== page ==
Small Business Tax Tips
Using Independent Contractors to Avoid Payroll Taxes
Using independent contractors instead of hiring employees can reduce your payroll taxes. It's no surprise that many entrepreneurs are switching from full-time hires to part-time free agents who can still get the job done.
The hassle and expense of reporting payroll taxes can test the patience of any small business owner.
There has got to be a better way of doing business, right?
Maybe there is. If you haven't explored the possibility of farming out some (or even all) of your work to independent contractors you may be overlooking an opportunity to offload the burden of payroll tax reporting once and for all.
The availability of independent contractors as a staffing tool is common knowledge in small business circles. Many small business owners rely on independent contractors to meet project deadlines or for specialized tasks such as accounting or IT services.
Even so, the use of independent contractors still tends to be underrated in many small businesses, especially when you consider the significant payroll tax benefits involved.
Withholdings for Independent Contractors
In a traditional employee relationship, the employer is responsible for withholding taxes the employee owes to federal, state, and local governments, and remitting them to the proper agency. If you only have a few employees, this may not seem like such a big deal. But as your number of employees increases, it can become a major undertaking. However, independent contractors are responsible for withholding and remitting their own taxes, shifting the burden away from you and your office staff.
Payroll Taxes for Independent Contractors
As you know, employers are responsible for paying a portion of their employees' payroll taxes, specifically FICA and unemployment insurance withholdings. But if the worker is self-employed (like an independent contractor), the employer is no longer responsible for paying any portion of these taxes.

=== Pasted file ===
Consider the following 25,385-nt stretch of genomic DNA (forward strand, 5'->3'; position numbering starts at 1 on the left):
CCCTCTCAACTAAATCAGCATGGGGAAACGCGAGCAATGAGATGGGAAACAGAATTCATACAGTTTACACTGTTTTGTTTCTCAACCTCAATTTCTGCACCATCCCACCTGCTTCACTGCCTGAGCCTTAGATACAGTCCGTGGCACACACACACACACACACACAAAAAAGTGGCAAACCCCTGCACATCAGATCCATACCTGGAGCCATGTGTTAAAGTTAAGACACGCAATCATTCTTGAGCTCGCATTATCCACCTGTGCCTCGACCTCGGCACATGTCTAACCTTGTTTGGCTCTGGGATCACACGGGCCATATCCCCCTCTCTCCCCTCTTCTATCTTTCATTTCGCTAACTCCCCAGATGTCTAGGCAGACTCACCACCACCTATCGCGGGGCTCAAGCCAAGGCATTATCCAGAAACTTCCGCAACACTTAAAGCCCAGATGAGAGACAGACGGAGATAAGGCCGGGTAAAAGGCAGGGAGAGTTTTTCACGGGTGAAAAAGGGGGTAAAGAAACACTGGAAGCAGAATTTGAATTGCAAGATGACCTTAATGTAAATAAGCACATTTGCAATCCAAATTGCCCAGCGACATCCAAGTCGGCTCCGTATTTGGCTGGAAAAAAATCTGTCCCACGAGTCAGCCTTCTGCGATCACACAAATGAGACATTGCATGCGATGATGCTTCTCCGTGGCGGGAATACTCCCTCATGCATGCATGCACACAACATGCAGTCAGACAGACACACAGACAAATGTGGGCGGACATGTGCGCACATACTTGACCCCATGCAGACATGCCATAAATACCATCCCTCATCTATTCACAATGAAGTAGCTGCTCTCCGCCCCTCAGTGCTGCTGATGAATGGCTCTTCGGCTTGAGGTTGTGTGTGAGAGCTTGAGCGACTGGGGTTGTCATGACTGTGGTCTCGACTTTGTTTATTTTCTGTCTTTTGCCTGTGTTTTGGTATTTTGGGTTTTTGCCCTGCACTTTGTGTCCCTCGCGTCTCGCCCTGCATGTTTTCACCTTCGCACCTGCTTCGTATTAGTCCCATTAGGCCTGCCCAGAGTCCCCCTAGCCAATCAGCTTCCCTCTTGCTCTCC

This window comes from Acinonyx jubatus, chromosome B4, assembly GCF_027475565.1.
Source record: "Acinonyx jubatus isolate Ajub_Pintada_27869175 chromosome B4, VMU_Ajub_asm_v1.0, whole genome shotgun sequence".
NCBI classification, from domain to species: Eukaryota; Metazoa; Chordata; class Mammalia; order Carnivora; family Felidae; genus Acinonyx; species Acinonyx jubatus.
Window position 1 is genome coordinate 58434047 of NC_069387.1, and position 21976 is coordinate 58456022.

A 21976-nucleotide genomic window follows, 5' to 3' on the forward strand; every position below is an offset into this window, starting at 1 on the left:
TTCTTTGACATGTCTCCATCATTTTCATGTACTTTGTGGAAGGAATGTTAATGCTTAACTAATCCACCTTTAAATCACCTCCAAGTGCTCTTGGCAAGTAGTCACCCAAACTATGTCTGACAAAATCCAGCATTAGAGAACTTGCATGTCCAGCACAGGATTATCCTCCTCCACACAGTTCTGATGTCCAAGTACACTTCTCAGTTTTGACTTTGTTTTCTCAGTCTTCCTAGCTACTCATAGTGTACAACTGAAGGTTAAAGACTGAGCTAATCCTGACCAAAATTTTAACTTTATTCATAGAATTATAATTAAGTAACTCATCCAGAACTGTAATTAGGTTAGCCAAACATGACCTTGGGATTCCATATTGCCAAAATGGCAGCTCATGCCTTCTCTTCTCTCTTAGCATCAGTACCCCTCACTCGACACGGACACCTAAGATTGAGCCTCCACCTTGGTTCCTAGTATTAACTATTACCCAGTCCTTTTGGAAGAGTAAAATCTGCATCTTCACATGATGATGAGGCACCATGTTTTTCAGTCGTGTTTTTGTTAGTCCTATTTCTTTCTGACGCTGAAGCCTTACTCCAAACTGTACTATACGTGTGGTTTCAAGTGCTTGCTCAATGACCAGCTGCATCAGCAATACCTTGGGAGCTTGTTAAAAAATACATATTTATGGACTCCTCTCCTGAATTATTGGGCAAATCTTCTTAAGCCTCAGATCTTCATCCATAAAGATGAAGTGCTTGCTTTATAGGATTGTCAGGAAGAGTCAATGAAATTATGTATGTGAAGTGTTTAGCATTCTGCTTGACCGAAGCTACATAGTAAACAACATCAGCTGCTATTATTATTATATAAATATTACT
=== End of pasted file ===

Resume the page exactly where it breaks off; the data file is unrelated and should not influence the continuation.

Legal Requirements for Independent Contractors
Although some laws may still apply to independent contractors, in many cases the use of non-employee labor frees you from the legal liability of statutes like minimum wage requirements, workers' compensation issues, and other restrictions.
Although it will greatly reduce the amount of time you spend on recordkeeping and reporting, the use of independent contractors does not totally free you from reporting requirements. Traditional employees receive a W-2 form that reports their annual earnings and withholding at year-end, as well as other documentation relating to their employment in your company. Amounts paid to independent contractors, on the other hand, are reported on just one form - Form 1099.
The rising popularity of independent contractors as a staffing resource has prompted the IRS to come up with requirements to determine the legitimacy of workers classified as an independent contractor. Suffice it to say that the IRS does not look favorably upon employers who designate their entire staff as independent contractors to avoid tax and reporting requirements. The IRS criteria involves a checklist of twenty factors designed to separate independently employed workers from traditional employees. If you're not sure whether or not a worker meets the standards of an IRS independent contractor, download a copy of Form SS-8 from the IRS website at www.irs.gov.
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